“I don’t think rebates are important,” Minnick said. “They’re low hanging fruit and tend to guide customers to get only the items they need to receive the most money back on the rebate program. It takes away from the true reason for a home-performance sale, which to us is health, comfort, and safety. Efficiency is the cherry on top. Get the first two items done and the second two will happen. They will also reduce doctor visits, emergency room visits, and days off from work or school. The list can go on.
“Rebates are not looking at the whole,” continued Minnick. “Plus, human behavior is a large issue. For example, some customers think that since they have efficient lighting, they can keep all of their lights on all day, every day.”
Jennifer Kieda, COO of Standard Insulating Co., in Marcy, New York, and a member of Building Performance Institute Inc.’s (BPI’s) board of directors, said her company took significant advantage of rebate programs when they were available.
“There was a program available in my area through NYSERDA [New York State Energy Research and Development Authority] that offered homeowners a 10 percent rebate on qualifying energy-efficiency upgrades up to $10,000,” Kieda said. “It’s not available anymore, and we have not seen any change in our revenue stream since that program went away. We also knew it was coming and anticipated it happening, so we didn’t heavily rely on it for sales.
“We found that customers didn’t really identify with that rebate,” she continued. “In most cases, we found they just thought the rebate was coming from us directly and that we could have just easily reduced our price for them. We didn’t really find that it was a closer on our sales.”
Standard Insulating Co. is currently working with NYSERDA on subsidy programs, Kieda noted.
“These are different than rebates,” she said. “When you’re getting involved with subsidies, which pay for 50 percent of the work, then that’s a make or break, obviously. When you have a $5,000 retrofit, and the subsidy pays $2,500 of it, that can have a very big impact. But I don’t necessarily consider that a rebate program because the subsidy helps low-income people make energy-efficiency improvements. A true rebate program is a small amount given back if a customer goes forward with a project.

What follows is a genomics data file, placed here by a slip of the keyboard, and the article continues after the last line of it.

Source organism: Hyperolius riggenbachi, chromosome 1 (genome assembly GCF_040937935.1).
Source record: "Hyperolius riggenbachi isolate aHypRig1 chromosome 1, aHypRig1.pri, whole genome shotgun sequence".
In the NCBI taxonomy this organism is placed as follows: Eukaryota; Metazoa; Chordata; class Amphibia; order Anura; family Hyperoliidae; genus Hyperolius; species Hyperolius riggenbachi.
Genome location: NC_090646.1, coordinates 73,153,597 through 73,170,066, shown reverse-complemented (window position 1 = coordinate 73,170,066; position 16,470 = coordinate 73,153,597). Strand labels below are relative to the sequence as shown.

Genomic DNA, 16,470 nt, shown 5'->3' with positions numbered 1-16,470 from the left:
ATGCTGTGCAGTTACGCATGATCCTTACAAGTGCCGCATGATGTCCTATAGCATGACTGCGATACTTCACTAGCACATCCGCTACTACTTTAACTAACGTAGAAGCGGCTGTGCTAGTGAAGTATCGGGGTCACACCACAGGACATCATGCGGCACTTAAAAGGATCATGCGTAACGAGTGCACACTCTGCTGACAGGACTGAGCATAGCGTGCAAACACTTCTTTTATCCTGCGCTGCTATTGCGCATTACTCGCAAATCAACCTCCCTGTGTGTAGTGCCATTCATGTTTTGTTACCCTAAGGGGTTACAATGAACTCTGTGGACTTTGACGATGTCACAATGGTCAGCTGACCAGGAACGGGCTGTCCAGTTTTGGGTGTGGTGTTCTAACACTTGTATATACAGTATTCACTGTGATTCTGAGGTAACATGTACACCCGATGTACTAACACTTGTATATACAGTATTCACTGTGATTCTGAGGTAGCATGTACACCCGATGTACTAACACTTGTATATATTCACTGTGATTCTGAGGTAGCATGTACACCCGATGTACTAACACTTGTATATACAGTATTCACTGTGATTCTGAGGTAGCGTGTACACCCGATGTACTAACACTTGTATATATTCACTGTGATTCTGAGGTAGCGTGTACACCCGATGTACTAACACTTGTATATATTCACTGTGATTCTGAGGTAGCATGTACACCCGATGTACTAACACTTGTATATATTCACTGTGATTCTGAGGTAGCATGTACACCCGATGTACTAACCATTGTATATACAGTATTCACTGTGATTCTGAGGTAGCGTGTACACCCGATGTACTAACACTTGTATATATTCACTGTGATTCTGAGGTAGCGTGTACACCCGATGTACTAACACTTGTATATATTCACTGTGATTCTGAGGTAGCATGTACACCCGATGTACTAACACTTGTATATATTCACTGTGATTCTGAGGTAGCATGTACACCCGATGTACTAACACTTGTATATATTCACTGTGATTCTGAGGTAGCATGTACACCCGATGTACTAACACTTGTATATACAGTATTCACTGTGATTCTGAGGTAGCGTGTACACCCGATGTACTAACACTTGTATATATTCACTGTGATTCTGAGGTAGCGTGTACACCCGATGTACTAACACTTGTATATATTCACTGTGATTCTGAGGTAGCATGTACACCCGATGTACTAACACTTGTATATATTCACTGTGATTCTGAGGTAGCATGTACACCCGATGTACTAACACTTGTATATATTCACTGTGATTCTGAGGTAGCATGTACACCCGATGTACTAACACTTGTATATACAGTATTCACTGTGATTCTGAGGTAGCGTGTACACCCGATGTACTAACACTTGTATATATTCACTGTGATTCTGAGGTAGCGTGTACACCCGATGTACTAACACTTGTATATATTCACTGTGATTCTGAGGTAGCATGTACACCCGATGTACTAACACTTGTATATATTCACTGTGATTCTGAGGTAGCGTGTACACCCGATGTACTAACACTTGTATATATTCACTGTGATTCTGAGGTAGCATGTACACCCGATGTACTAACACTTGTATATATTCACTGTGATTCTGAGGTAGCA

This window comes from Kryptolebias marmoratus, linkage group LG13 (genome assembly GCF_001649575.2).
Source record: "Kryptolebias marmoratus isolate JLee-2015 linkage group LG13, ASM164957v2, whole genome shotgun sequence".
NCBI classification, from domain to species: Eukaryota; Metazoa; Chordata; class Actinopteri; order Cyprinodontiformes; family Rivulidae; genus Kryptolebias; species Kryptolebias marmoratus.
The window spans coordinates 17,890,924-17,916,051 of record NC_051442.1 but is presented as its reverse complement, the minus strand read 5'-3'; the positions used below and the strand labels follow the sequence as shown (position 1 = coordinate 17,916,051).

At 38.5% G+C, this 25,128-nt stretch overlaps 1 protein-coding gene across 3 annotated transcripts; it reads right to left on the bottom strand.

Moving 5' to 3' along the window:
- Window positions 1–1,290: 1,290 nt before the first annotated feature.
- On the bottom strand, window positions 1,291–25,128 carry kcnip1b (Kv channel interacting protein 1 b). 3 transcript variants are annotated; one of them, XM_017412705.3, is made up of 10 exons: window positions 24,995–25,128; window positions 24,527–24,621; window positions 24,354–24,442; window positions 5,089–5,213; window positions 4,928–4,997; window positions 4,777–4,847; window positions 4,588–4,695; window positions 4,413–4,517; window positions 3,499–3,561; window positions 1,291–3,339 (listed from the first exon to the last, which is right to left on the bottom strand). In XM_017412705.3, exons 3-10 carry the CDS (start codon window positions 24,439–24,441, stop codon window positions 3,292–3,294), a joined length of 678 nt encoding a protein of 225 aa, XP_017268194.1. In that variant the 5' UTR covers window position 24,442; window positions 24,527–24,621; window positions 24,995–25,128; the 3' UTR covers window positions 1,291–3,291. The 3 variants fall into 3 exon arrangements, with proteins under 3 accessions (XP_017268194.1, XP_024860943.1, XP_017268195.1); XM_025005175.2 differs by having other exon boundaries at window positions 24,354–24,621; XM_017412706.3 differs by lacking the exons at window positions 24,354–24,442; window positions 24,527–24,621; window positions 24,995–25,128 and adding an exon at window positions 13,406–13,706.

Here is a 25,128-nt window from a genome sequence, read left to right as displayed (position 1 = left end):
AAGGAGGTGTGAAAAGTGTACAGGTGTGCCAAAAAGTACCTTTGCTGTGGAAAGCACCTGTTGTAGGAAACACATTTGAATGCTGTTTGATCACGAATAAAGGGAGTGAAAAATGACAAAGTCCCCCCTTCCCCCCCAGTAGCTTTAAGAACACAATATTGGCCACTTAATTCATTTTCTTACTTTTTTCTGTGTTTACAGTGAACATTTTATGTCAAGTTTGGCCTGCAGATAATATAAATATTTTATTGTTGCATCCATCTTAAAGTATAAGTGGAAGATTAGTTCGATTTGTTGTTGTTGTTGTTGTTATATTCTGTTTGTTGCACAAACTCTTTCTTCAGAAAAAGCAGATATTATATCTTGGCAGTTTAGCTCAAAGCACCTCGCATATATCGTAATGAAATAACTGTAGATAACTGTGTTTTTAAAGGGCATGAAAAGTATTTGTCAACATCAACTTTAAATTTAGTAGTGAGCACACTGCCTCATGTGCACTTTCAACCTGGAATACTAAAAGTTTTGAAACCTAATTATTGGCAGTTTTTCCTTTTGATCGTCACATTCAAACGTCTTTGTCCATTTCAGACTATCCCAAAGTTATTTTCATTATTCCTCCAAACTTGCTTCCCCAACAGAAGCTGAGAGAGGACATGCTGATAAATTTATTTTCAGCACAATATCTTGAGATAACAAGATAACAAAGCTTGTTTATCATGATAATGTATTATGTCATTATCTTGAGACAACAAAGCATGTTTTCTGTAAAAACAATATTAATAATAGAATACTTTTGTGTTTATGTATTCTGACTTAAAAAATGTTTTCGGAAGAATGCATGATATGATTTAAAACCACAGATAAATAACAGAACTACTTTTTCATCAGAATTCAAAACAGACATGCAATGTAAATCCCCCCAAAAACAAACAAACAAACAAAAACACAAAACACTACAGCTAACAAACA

“I don’t believe rebates are important because I think the perception of customers is that they’re working with contractors,” she continued. “Rebates are something people associate with just a mark-up and then a mark-down. Even when we were working with the state and the rebate came directly from the state, our customers’ perceptions were that the rebates were coming directly from us. So, often times, we would be asked, ‘Can we just eliminate the rebate and reduce our pricing,’ which, of course, because of the way the rebate program was established, we couldn’t do. Because of that reason, we found it didn’t have a huge impact on people.”
There are several ways for contractors to successfully sell home-performance principles.
“Market the concept of home performance and its value to your staff first,” Boylan advised. “It’s always easier if you have a team behind you. Create simple collateral that makes it easy for your staff to communicate what it can do for your clients and share every success story with your entire staff. It’s also beneficial to have a building science professional that is experienced and has integrity. Be consistent, and, above all, you need to believe it is the right thing for the client and your business for it to succeed.”